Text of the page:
2. In her third enumeration of error, Daniels complains that the court's charge to the jury on the law of self-defense and justification was incomplete. She first argues that the court erred because it did not adequately charge the jury on the defense of others and did not inform jurors that they had a duty to acquit if her conduct was justified. The court instructed the jury that the law permitted Daniels to use deadly force if the use of such force was reasonable to prevent bodily injury to herself or to prevent the use or threat of physical force or violence against herself or any person. The court further instructed the jury that if they determined that Daniels' conduct was justified, it was a defense to prosecution and that the state had the burden of proving each element beyond a reasonable doubt, including the burden of proving that Daniels did not act in self-defense. This is simply another way of informing the jury that they should acquit if they found that her actions were justified or if the state failed to prove its case. Doss v. State, 262 Ga. 499, 500 ( 422 S.E.2d 185) (1992). Considered as a whole, the court's charge fully and adequately imparted to the jurors the correct legal principles concerning the defense of others and the state's burden of proof. Pruitt v. State, 258 Ga. 583, 588 ( 373 S.E.2d 192) (1988); Johnston v. State, 232 Ga. 268, 272 ( 206 S.E.2d 468) (1974).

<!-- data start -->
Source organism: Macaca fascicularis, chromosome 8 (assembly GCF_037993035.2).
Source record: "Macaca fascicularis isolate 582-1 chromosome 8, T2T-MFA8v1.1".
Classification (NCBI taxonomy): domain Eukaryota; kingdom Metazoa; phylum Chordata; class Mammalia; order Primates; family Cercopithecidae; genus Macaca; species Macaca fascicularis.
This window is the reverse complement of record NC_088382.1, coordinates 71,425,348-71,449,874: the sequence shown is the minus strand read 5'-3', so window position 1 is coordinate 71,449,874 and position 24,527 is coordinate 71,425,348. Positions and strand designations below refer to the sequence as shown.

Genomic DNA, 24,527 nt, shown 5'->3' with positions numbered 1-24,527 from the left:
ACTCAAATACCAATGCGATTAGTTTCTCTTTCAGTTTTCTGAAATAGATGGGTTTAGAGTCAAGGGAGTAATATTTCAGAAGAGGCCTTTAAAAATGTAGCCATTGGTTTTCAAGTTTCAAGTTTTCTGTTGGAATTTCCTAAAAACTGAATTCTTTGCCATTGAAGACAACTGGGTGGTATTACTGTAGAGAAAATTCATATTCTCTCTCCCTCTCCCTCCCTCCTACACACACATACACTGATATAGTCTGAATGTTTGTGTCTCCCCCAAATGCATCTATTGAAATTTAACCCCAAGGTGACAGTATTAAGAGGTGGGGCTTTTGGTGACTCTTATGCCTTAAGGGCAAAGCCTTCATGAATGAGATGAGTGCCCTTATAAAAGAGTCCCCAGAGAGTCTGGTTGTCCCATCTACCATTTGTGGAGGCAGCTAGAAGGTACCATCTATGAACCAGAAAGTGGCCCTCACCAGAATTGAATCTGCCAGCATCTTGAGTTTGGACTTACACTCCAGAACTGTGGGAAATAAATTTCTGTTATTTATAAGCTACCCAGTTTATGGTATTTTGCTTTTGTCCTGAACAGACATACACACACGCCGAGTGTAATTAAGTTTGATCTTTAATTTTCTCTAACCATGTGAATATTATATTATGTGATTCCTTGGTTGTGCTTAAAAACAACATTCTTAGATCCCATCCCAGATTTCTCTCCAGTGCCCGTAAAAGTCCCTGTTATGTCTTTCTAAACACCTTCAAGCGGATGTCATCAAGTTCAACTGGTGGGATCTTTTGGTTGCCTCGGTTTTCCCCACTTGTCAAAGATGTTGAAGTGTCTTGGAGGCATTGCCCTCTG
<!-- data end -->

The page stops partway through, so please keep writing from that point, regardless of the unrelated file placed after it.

Daniels' primary defense was that she was not the person who stabbed Johnson. As an alternative defense, in an apparent attempt to counter eyewitness testimony that she grabbed the knife and repeatedly stabbed Johnson, Daniels requested a charge on self-defense but admittedly did not request that the court charge the jury on the defense of others. Nevertheless, she contends that the court was required to charge this third alternative defense, even in the absence of a request, because it was raised by the evidence. See Rivers v. State, 250 Ga. 288 ( 298 S.E.2d 10) (1982). Because we find that the charge as a whole completely instructed the jury on the defense of others, we need not address this issue.